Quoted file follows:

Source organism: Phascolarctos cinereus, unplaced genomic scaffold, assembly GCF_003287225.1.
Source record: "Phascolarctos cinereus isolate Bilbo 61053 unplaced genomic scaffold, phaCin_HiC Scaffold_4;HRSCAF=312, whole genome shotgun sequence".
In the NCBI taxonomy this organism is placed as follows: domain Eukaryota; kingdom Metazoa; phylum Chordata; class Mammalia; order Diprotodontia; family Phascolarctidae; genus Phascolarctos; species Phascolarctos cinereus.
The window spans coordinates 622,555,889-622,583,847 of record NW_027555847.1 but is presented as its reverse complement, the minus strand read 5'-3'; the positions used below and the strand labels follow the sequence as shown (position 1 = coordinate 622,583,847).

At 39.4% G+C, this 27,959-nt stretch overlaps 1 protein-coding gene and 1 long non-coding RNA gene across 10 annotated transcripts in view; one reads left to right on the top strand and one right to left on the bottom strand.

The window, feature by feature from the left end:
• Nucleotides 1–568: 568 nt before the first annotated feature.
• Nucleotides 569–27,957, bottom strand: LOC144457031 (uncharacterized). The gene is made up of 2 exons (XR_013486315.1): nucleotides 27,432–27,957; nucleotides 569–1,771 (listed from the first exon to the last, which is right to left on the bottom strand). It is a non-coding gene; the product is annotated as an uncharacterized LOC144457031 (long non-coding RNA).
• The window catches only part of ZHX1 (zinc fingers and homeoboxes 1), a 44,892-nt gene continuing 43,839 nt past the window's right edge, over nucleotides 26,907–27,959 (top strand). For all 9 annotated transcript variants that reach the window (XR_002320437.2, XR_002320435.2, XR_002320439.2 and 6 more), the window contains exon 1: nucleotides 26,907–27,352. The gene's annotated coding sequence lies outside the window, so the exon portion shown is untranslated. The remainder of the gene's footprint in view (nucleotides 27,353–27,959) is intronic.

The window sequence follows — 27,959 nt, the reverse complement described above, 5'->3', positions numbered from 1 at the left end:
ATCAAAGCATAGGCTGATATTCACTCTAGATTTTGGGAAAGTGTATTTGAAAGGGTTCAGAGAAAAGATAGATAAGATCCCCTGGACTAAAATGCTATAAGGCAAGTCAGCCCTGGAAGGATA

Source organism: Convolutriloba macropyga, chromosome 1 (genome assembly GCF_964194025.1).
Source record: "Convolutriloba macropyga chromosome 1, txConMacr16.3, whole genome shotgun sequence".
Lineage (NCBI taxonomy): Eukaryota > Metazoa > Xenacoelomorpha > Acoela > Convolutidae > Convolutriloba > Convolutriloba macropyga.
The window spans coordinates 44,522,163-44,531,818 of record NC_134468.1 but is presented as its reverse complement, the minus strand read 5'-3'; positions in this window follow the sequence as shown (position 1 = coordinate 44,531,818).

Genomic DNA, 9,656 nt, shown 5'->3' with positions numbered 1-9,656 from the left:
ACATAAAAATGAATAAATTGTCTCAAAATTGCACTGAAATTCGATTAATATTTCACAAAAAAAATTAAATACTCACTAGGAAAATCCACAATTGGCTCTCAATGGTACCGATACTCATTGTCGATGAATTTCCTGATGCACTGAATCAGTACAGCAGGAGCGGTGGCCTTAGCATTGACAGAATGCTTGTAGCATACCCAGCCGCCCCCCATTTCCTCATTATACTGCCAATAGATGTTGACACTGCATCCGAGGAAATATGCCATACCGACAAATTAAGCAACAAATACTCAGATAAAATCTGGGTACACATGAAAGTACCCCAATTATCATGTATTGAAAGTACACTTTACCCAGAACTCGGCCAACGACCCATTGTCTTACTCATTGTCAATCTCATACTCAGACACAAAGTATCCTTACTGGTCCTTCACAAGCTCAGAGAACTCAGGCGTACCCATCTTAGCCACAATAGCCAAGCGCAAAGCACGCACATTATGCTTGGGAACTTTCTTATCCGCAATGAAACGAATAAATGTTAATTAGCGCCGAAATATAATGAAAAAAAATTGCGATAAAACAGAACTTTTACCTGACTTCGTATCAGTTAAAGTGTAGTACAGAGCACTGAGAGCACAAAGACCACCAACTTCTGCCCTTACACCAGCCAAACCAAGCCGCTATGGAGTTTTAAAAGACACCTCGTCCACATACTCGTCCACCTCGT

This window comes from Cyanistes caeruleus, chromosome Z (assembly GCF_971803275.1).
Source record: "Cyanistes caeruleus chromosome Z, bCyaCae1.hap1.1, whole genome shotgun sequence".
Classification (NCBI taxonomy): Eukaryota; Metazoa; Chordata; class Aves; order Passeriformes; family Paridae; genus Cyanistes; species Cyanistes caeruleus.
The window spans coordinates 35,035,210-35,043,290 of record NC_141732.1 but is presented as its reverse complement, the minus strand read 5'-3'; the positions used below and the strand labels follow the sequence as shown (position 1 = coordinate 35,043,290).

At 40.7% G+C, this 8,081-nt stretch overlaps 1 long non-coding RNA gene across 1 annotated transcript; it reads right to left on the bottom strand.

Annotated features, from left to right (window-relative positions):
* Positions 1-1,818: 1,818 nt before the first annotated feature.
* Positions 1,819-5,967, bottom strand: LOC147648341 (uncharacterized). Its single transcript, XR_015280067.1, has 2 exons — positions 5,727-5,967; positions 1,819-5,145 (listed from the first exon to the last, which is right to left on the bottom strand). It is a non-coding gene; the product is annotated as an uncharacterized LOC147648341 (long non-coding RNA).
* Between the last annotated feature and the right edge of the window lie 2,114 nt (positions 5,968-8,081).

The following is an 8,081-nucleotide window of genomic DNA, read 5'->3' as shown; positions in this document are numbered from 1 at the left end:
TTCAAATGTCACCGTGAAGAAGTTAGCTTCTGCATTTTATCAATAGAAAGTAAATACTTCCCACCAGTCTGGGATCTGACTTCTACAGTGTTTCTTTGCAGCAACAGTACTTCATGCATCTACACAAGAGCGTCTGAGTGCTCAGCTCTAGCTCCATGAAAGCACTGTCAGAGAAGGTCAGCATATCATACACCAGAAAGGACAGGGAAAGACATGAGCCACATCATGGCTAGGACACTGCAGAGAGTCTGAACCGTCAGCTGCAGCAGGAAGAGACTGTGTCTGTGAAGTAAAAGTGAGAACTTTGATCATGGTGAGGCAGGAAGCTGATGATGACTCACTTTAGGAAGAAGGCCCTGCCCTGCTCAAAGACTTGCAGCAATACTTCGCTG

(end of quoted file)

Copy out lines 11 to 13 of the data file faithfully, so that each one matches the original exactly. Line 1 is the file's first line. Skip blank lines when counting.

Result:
ATCAAAGCATAGGCTGATATTCACTCTAGATTTTGGGAAAGTGTATTTGAAAGGGTTCAGAGAAAAGATAGATAAGATCCCCTGGACTAAAATGCTATAAGGCAAGTCAGCCCTGGAAGGATA

Source organism: Convolutriloba macropyga, chromosome 1 (genome assembly GCF_964194025.1).
Source record: "Convolutriloba macropyga chromosome 1, txConMacr16.3, whole genome shotgun sequence".